· Continually flex the elbow while the arms abduct to keep the propulsion directed backward.
· One the elbows reach the level of the shoulders, cease the phase and return the arms as quickly as possible to the body position phase.


Pulling too far back in the late catch

· The late catch should feel like the fastest phase (like in every stroke). This sensation helps move the arms through the propulsive, but also the position of most drag.

· The elbows should not pull past the line of the shoulders, as this creates excessive drag.

· Attempt to have the total arms (upper arms, forearms, hands) facing directly backward.
· As much of the swimmer as possible should be kept underwater for minimizing drag.
· As the late catch transitions into the recovery, the hands should thrust forward and in, bringing the arms as fast as possible to the proper body position.


· Move the arms as quickly as possible to the body position. Move your arms in a direct line, strictly parallel to the water, don’t attempt to raise the arms above water. Recovering the arms above water creates excess wave drag, likely slowing the swimmer.

· Return the head and shoulders to streamline before the arms are maximally stretched forward.



· Quickly pull the heels up, with the knees approximately shoulder width apart with the thighs angled, and the lower legs (shins) vertical.
· Attempt to grab water with the inside of the feet, ankles, and lower legs.
· The duration of the kick should be with the arms, head, and body in the correct body position (see above).
· Kick the legs rapidly, much faster than the arm duration.

· The end of the kick cycle should have the legs closed in streamline, as the catch phase initiates.


Breaststroke is likely the most technical stroke in swimming making it important to learn how to swim the breaststroke. Luckily, a technical stroke is possible to make greater improvements.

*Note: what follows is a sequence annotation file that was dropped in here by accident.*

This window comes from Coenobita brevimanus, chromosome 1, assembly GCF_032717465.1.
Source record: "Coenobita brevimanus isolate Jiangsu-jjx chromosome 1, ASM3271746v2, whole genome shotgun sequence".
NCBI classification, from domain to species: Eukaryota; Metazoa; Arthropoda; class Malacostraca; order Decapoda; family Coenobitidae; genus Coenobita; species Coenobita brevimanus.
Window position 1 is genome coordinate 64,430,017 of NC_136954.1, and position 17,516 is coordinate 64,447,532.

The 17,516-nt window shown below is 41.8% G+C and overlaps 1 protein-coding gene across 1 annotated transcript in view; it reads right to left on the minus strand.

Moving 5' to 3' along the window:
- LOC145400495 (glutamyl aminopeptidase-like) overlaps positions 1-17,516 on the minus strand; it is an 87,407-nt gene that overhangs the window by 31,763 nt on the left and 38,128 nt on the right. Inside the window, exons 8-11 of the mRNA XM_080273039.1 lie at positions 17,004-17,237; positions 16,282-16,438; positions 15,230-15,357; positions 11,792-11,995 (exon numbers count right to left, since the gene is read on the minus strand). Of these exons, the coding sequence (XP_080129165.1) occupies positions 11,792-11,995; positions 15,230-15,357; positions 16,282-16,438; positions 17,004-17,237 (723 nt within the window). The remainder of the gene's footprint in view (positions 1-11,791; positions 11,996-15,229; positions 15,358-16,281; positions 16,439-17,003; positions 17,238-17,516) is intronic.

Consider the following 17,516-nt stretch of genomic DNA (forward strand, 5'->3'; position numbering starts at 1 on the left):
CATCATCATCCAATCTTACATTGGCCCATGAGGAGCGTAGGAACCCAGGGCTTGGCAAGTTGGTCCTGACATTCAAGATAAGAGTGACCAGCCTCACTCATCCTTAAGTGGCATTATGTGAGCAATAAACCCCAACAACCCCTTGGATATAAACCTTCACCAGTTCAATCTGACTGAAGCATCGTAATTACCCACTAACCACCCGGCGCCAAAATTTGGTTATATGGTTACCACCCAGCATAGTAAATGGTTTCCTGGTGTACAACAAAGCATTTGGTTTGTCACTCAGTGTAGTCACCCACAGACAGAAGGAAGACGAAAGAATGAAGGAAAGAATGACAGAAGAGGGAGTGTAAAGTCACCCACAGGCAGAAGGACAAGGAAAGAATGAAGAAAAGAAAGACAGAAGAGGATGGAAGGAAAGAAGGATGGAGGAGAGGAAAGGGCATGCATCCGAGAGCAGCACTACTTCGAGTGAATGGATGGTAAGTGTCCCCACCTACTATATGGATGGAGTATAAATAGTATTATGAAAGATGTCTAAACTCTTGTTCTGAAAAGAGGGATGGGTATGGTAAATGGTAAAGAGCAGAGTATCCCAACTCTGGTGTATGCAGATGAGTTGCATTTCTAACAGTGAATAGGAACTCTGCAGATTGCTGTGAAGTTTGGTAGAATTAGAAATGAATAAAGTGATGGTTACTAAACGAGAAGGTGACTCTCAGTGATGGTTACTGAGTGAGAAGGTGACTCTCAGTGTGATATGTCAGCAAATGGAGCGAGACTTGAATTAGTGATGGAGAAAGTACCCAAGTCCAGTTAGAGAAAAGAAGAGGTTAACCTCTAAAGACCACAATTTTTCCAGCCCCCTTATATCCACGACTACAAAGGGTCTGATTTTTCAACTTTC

1. Rushall, BS. A swimming technique macrocycle. 2013: Spring Valley, CA; Sports Science Associates [Electronic book].

Comments 4

  1. Don’t attempt to raise arms above water in recovery….. fair enough. Then why show a swimmer doing just that in headline photo?

  2. Interesting that there seems to be an intellectual debate about raising arms above water in recovery, with the desired outcome being not to? When if you look at every world class Breastroke swim in the last 10 yrs probably with exception of Sonny, all athletes do it. So its most likely a bi product of power and natural movement. But all pretty much do it!

    1. If you choose to elevate your head and chest high above the water (better propulsion), your hands will naturally shoot forward at or above the surface of the water. If you choose do not elevate as much (less drag), your hands will naturally shoot forward below the surface of the water. The key is to always shoot your hands *forward* during the strike phase of the stroke.

      Avoid lifting your hands out of the water if your chest and head are low. That accomplishes nothing.